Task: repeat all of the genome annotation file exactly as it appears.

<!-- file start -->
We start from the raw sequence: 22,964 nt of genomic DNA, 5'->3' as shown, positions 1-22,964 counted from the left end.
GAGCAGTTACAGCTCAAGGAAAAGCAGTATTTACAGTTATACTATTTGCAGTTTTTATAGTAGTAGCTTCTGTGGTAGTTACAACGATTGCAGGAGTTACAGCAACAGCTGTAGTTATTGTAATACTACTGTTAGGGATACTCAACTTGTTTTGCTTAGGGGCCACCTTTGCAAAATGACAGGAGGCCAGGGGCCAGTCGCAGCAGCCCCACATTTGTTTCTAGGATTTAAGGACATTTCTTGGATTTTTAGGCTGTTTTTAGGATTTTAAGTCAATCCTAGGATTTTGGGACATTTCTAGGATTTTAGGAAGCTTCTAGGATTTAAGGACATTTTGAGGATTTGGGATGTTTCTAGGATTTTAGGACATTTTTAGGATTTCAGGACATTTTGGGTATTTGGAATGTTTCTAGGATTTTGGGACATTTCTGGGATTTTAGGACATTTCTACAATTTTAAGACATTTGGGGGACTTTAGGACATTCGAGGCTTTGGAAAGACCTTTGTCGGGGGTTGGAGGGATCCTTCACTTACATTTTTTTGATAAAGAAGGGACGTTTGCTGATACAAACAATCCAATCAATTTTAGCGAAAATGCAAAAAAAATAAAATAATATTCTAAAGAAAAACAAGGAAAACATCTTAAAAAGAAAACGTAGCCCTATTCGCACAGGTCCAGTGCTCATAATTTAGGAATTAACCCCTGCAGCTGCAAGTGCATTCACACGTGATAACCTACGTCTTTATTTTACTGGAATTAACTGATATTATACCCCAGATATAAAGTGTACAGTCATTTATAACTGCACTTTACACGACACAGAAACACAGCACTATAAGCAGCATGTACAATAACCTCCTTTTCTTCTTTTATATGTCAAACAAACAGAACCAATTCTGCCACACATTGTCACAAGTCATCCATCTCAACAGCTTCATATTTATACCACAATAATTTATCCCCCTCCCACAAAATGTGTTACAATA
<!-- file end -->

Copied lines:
We start from the raw sequence: 22,964 nt of genomic DNA, 5'->3' as shown, positions 1-22,964 counted from the left end.
GAGCAGTTACAGCTCAAGGAAAAGCAGTATTTACAGTTATACTATTTGCAGTTTTTATAGTAGTAGCTTCTGTGGTAGTTACAACGATTGCAGGAGTTACAGCAACAGCTGTAGTTATTGTAATACTACTGTTAGGGATACTCAACTTGTTTTGCTTAGGGGCCACCTTTGCAAAATGACAGGAGGCCAGGGGCCAGTCGCAGCAGCCCCACATTTGTTTCTAGGATTTAAGGACATTTCTTGGATTTTTAGGCTGTTTTTAGGATTTTAAGTCAATCCTAGGATTTTGGGACATTTCTAGGATTTTAGGAAGCTTCTAGGATTTAAGGACATTTTGAGGATTTGGGATGTTTCTAGGATTTTAGGACATTTTTAGGATTTCAGGACATTTTGGGTATTTGGAATGTTTCTAGGATTTTGGGACATTTCTGGGATTTTAGGACATTTCTACAATTTTAAGACATTTGGGGGACTTTAGGACATTCGAGGCTTTGGAAAGACCTTTGTCGGGGGTTGGAGGGATCCTTCACTTACATTTTTTTGATAAAGAAGGGACGTTTGCTGATACAAACAATCCAATCAATTTTAGCGAAAATGCAAAAAAAATAAAATAATATTCTAAAGAAAAACAAGGAAAACATCTTAAAAAGAAAACGTAGCCCTATTCGCACAGGTCCAGTGCTCATAATTTAGGAATTAACCCCTGCAGCTGCAAGTGCATTCACACGTGATAACCTACGTCTTTATTTTACTGGAATTAACTGATATTATACCCCAGATATAAAGTGTACAGTCATTTATAACTGCACTTTACACGACACAGAAACACAGCACTATAAGCAGCATGTACAATAACCTCCTTTTCTTCTTTTATATGTCAAACAAACAGAACCAATTCTGCCACACATTGTCACAAGTCATCCATCTCAACAGCTTCATATTTATACCACAATAATTTATCCCCCTCCCACAAAATGTGTTACAATA